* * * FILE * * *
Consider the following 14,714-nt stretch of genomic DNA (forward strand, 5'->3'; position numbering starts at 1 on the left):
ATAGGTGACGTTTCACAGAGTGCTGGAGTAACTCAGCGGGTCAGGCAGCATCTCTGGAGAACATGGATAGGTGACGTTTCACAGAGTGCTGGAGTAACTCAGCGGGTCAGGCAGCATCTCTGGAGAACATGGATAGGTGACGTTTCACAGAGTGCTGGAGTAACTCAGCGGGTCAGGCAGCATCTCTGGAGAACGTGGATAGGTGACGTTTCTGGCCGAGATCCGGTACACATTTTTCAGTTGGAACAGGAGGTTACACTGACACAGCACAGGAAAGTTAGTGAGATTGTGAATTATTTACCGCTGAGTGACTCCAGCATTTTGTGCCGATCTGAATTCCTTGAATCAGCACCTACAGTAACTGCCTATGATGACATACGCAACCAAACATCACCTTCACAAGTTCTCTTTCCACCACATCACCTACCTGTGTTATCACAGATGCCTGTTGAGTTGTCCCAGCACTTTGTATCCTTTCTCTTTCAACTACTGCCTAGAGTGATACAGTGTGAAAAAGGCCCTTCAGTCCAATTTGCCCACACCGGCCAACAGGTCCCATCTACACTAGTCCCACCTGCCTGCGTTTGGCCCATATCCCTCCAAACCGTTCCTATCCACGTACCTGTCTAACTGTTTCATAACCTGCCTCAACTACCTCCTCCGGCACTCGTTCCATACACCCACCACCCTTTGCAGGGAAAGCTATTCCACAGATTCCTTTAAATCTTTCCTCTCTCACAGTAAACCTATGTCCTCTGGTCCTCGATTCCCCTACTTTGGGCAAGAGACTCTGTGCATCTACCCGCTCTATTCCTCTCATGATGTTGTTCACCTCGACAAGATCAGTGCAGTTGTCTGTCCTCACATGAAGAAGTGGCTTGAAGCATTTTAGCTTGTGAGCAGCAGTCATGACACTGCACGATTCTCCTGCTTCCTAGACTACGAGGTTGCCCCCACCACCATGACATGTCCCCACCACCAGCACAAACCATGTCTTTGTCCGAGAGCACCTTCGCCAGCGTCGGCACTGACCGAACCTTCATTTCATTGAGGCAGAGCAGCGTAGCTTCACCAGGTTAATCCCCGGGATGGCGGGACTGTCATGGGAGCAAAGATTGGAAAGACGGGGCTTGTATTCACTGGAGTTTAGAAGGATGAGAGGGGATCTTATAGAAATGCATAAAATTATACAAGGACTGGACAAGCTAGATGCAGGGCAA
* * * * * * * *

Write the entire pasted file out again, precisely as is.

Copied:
Consider the following 14,714-nt stretch of genomic DNA (forward strand, 5'->3'; position numbering starts at 1 on the left):
ATAGGTGACGTTTCACAGAGTGCTGGAGTAACTCAGCGGGTCAGGCAGCATCTCTGGAGAACATGGATAGGTGACGTTTCACAGAGTGCTGGAGTAACTCAGCGGGTCAGGCAGCATCTCTGGAGAACATGGATAGGTGACGTTTCACAGAGTGCTGGAGTAACTCAGCGGGTCAGGCAGCATCTCTGGAGAACGTGGATAGGTGACGTTTCTGGCCGAGATCCGGTACACATTTTTCAGTTGGAACAGGAGGTTACACTGACACAGCACAGGAAAGTTAGTGAGATTGTGAATTATTTACCGCTGAGTGACTCCAGCATTTTGTGCCGATCTGAATTCCTTGAATCAGCACCTACAGTAACTGCCTATGATGACATACGCAACCAAACATCACCTTCACAAGTTCTCTTTCCACCACATCACCTACCTGTGTTATCACAGATGCCTGTTGAGTTGTCCCAGCACTTTGTATCCTTTCTCTTTCAACTACTGCCTAGAGTGATACAGTGTGAAAAAGGCCCTTCAGTCCAATTTGCCCACACCGGCCAACAGGTCCCATCTACACTAGTCCCACCTGCCTGCGTTTGGCCCATATCCCTCCAAACCGTTCCTATCCACGTACCTGTCTAACTGTTTCATAACCTGCCTCAACTACCTCCTCCGGCACTCGTTCCATACACCCACCACCCTTTGCAGGGAAAGCTATTCCACAGATTCCTTTAAATCTTTCCTCTCTCACAGTAAACCTATGTCCTCTGGTCCTCGATTCCCCTACTTTGGGCAAGAGACTCTGTGCATCTACCCGCTCTATTCCTCTCATGATGTTGTTCACCTCGACAAGATCAGTGCAGTTGTCTGTCCTCACATGAAGAAGTGGCTTGAAGCATTTTAGCTTGTGAGCAGCAGTCATGACACTGCACGATTCTCCTGCTTCCTAGACTACGAGGTTGCCCCCACCACCATGACATGTCCCCACCACCAGCACAAACCATGTCTTTGTCCGAGAGCACCTTCGCCAGCGTCGGCACTGACCGAACCTTCATTTCATTGAGGCAGAGCAGCGTAGCTTCACCAGGTTAATCCCCGGGATGGCGGGACTGTCATGGGAGCAAAGATTGGAAAGACGGGGCTTGTATTCACTGGAGTTTAGAAGGATGAGAGGGGATCTTATAGAAATGCATAAAATTATACAAGGACTGGACAAGCTAGATGCAGGGCAA